One major problem confronting people with PD, their caregivers and their families is that it can shut everything else out. What do you do to address that?
@A MyParkinsonsTeam Member -
One thing I have discovered is that many of the people with PD (including my own experiences) have indicated that the physical exercises seem to be more useful to them, but not at the expense of mental sweat.
I would say that the reason for the greater emphasis on physical activity is because it also does wonders for mind and morale - I know I have broken mood swings by a half hour of surgical strikes on the weeds in our garden.for example.
An interesting and lengthy thread that certainly seemed to go off track at some points, but excellent all the same - a real conversation, with people going off on tangents sparked by each other's comments. I would add an experience I had while working in the Aid To Families and Dependent Children (AFDC) program a couple of careers ago: Towards the end of an eligibility interview with a client, I had realized that she had been asking me to spell out incomplete items that she needed to fill in. I finally asked if she was unable to read, which she admitted. Asked if she would be interested in learning to read and write, pointing out to her that she already knew the alphabet, could write the letters and numbers, and was smart enough to "fake it" almost all the way through the interview - which took more intelligence than learning to read and write does. She said yes, I made the calls and got the information needed to get her in touch with the literacy program. Six months later, at her semi-annual eligibility review, she left some items empty, and filled them in without any prompting or spelling from me. Moral of the story - it feels good to help others, and sometimes all it takes is a re-framing of the situation to act as a catalyst to get someone to see themselves not as a victim but as a survivor. Thanks @A MyParkinsonsTeam Member for raising the question and to all of you who've extended the conversation - @MyParkinsonsTeam users... and all the others that I am getting too fatigued to list at one time...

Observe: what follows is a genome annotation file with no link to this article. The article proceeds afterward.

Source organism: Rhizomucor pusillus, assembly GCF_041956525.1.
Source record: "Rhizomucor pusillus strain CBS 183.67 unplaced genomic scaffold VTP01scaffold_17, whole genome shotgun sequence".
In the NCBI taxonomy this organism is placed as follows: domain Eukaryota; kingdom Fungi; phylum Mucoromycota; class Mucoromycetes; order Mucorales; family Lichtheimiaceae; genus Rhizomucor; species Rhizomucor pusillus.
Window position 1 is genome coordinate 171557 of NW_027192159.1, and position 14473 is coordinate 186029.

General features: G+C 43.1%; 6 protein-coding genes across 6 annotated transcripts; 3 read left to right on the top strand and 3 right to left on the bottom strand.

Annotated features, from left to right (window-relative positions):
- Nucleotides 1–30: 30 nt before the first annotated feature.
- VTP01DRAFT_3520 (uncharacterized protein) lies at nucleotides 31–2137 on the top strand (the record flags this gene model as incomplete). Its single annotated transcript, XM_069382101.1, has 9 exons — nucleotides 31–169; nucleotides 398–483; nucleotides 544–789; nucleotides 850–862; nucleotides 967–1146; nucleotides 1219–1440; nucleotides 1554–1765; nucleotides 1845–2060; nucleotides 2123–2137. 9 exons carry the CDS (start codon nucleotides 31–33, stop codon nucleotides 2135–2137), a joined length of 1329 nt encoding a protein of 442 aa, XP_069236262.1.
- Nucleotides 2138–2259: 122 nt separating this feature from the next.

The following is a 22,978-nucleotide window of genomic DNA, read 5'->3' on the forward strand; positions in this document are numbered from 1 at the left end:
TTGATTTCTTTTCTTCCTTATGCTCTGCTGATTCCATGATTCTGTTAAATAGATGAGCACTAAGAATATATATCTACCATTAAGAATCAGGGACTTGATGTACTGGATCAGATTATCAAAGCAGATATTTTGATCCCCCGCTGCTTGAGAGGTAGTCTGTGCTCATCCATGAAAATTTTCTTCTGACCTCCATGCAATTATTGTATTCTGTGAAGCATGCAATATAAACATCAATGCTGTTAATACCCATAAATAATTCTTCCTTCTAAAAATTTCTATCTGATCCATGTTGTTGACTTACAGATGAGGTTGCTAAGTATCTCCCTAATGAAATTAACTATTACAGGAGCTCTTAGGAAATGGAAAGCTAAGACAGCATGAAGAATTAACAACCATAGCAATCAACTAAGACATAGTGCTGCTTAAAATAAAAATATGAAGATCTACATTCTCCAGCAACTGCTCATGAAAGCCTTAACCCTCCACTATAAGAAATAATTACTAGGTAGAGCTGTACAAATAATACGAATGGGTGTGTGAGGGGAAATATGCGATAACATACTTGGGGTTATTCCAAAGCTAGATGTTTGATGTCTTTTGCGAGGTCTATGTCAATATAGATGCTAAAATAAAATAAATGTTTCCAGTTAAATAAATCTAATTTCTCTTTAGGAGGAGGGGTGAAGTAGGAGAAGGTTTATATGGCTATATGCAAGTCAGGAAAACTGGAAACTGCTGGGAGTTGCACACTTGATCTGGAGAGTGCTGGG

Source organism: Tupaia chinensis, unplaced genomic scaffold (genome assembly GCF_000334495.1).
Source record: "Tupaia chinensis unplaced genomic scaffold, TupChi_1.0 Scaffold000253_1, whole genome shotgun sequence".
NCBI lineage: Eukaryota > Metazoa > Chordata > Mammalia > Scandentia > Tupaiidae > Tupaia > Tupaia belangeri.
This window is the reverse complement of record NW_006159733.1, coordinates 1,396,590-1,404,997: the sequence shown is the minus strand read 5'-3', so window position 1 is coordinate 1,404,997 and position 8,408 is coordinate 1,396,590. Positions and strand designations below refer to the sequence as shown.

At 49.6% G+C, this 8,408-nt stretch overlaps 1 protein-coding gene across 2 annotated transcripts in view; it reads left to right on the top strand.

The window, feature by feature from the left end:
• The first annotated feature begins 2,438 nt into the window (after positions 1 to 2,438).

When I'm doing something, I think about that, not PD. Even things that fight PD - I box (non-contact) and completely forget PD, even at Delay the Disease classes which are about PD, I forget PD because I enjoy them. Cooking, being with my family, teaching, whatever I enjoy.
I am constantly on the lookout for movies or documentaries that I think that my wife will enjoy so that she will come into my "Man Cave" to watch them with me. Or I will take my Kindle into the living room and surf the 'Net so that we can be together. I will accompany her on shopping trips (which I detest) because I usually end up with a new item and/or an expedition to a restaurant that we have never tried. When she goes to visit her 94 year-old mother, I will go along only because her mother likes to eat out then go shopping. If where they are shopping does not have Wi-Fi, then I will read a book stored on my Kindle.
There are a myriad of things to do to involve people so that you do not close people out of your life. You just have to work on it and use your imagination.
Dadums56 (Bill Yardley)
My father fought in World War II in the Royal Canadian Navy , When I was a kid he would tell me his war stories I could listen to them for ever . My dad passed away in 1980 and when I was Diagnosed with Parkinson's in 2007 I got to thinking , these stories live only now in my memory . So when I was off work disabled with time on my hands one of the first things I did was write them down, all of his war stories while I was still able . He was on a small escort ship called a Corvette. I remember him telling me what it was like to be escorting a convoy in the North Atlantic in a storm . "I was wet for 16 days" he once told me .Most vets don't talk about war understandability it is too painful, but dad felt it was necessary so it was my job not to let him down...